Justin Does Math

Well my point was that you can figure out that the angles in the middle are 90 degree angles by applying the angle rules from chapter 10 of the book (10.1 and 10.2 specifically, e.g., the rules for parallel lines and transversals, which can also be found online in a lot of places), along with the knowledge that since the shape is a square, the different sides are going to be symmetrical to each other.

Here’s one way that uses some angle stuff. I think it’s not quite what you had in mind but maybe at least overlaps.

The shaded area is a 4-sided figure. The internal angles must thus add up to 360 degrees by the formula 180(n - 2) where n represents the number of sides. So the sum of the internal angles must be 360 degrees.

Because ABCD is a square, it must have identical sides. So \triangle FKC is congruent to \triangle EJB and the other small triangles around the square.

The four small triangles have opposite angles inside the shaded area (e.g. \angle JKL is opposite to \angle FKC). These opposite angles inside the shaded area must be the same as their counterparts within the triangles. Since we know there are four triangles and they are all congruent, the value of these opposite angles inside the shaded area, of which there are four, must be the same as each other. Let a stand for one of these angles. There are four such angles inside the shaded area, so 4a = 360, or a = 90.

Yes, this works and has some overlap with the way I thought of it.

The way I was thinking of was similar, but uses the rules for parallel lines and transversals, instead of the rule for the sum of the interior angles of a polygon.

For my way, you should also be able to say why/how you know the lines are parallel.

There are a lot of things that look true in the picture: the lines look parallel, the shaded shape looks like a square, the angles at I, J, L, and K look like they are all 90 degrees.

But none of that information is actually given to you in the original problem. And if the problem was with a rectangle with a very similar length and width (e.g., 19 units wide and 20 units long), those things would all still look true. So you can’t just rely on how it looks.

The fact that they tell you that ABCD is a square does let you figure all the other stuff out though, in multiple different ways.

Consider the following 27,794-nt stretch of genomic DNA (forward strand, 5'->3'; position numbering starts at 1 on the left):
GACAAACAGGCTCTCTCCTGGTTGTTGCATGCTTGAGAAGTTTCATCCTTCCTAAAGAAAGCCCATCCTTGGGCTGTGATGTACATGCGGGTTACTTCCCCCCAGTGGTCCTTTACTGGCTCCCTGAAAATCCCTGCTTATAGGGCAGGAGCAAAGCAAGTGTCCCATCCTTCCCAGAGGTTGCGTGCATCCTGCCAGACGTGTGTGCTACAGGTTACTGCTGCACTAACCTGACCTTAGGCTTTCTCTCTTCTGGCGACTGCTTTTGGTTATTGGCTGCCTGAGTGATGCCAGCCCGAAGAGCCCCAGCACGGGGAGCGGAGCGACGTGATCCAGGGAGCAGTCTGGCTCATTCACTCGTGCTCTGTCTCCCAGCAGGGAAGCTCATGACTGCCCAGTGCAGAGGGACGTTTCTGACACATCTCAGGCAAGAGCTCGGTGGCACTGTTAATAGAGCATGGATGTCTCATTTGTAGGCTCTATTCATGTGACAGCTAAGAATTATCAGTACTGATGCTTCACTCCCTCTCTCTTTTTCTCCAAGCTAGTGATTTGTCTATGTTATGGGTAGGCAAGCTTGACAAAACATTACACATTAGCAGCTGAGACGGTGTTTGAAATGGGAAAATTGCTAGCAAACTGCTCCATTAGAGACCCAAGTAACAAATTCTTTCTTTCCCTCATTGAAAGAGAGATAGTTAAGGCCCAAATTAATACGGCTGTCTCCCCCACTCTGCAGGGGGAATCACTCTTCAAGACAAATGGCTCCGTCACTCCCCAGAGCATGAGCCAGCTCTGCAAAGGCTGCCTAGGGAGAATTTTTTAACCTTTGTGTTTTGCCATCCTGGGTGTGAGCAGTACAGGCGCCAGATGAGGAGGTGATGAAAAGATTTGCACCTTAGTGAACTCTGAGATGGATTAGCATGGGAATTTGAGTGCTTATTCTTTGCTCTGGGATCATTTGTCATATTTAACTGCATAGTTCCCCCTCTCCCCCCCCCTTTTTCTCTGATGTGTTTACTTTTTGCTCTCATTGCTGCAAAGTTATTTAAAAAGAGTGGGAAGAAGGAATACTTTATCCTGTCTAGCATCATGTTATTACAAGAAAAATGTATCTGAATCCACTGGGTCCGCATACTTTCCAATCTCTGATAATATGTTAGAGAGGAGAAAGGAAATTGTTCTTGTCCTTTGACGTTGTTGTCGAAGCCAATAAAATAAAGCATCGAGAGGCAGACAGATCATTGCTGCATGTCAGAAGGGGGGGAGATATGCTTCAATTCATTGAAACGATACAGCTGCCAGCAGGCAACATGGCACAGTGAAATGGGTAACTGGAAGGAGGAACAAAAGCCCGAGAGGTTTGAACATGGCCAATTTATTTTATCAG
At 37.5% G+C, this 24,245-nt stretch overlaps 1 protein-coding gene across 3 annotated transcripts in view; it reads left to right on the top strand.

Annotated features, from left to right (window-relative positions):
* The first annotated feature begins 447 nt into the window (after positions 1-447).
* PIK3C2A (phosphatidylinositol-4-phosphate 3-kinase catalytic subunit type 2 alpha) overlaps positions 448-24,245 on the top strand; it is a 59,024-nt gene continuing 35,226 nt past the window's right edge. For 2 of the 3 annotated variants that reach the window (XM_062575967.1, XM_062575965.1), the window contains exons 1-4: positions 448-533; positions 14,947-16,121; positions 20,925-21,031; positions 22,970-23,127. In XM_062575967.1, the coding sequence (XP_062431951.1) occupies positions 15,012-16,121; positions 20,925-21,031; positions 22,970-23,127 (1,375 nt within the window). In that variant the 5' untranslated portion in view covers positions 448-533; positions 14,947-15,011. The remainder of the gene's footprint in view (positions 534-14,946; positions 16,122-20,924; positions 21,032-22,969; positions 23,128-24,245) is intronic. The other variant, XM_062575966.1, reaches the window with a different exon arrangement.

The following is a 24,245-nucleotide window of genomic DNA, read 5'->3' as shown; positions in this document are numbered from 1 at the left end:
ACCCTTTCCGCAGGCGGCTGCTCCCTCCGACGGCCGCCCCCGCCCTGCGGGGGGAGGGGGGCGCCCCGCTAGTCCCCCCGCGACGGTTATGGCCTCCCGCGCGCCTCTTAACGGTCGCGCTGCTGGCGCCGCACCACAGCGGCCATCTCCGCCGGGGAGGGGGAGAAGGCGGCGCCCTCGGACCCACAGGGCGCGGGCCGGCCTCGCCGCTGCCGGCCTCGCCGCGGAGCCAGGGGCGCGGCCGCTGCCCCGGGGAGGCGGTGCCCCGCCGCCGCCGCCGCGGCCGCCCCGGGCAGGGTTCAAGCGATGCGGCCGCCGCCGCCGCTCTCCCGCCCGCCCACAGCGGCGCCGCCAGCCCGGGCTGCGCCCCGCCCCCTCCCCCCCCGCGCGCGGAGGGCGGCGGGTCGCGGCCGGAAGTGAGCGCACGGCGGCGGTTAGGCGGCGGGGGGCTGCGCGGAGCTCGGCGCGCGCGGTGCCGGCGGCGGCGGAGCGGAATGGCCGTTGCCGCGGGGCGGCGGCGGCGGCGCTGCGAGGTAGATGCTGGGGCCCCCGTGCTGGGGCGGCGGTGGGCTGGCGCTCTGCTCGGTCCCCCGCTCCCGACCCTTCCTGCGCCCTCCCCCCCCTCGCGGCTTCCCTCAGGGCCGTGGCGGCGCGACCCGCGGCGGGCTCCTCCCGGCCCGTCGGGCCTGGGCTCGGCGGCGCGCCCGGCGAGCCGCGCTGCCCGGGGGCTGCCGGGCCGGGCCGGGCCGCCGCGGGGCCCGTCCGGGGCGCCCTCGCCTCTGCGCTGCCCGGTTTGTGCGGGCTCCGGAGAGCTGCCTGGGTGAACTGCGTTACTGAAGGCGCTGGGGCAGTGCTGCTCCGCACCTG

\overline{HD} starts from a corner - point D - and in diagonally going across a square with sides of length 20, arrives at a point (H) on the other side that is 10 to the right of where it started.

\overline{FB} starts at a midpoint - point F - and in diagonally going across the square, arrives at point B, which is to 10 to the right of where it started.

So the lines, in “traveling” across a square of length 20, both “shifted over” to the right 10. So they maintained an identical distance from each other throughout. This indicates that they’ll never meet, and are thus parallel.

Right. Another way to think of it is that they have the same slope.

(Btw, slope is another way that you can figure out that the angles in the middle are 90 degrees, but that would not have been covered in the book yet.)

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\overline{AE} is a transversal crossing through parallel lines \overline{HD} and \overline{BF}. Therefore, the angles around point I have to match their corresponding angles around point J. For example, \angle JIL has to be the same as \angle EJK. The same logic applies for transversal \overline{GC} and points L and K.

\overline{HD} is a transversal through parallel lines \overline{AE} and \overline{GC}. Therefore, the angles around point I have to match their corresponding angles around point L. For example, \angle JIL has to be the same as \angle KLD. The same logic applies for transversal \overline{BF} and points J and K.

So consider internal angle \angle JIL. That angle has some value, x. The opposite angle to it, \angle AIH, has to be x. Also, because of the interlocking transversals, \angle KJE and \angle DLK and \angle FKC must be x. Because of opposite angles, \angle IJB and \angle GLI and \angle JKL must be x.

The congruence of the triangles means that \angle FKC must have the same value as \angle GLD and \angle EJB - namely, x. Opposite angles means that \angle ILK and \angle IJK must likewise be x. Thus the inside of the shaded area is 4x. We also see that around points L and J we have 4 x’s.


The total of all the angles in full rotation around some point has to equal 360 degrees. Therefore, we know that 4x = 360, and we know that the interior of our shaded area has angles that equal 4x. x = 90, so the shaded area is a square.

That’s a good start. I think it’d be worth coming up with some more answers before moving on to some other problems like adding two larger numbers or subtracting or multiplying two small numbers.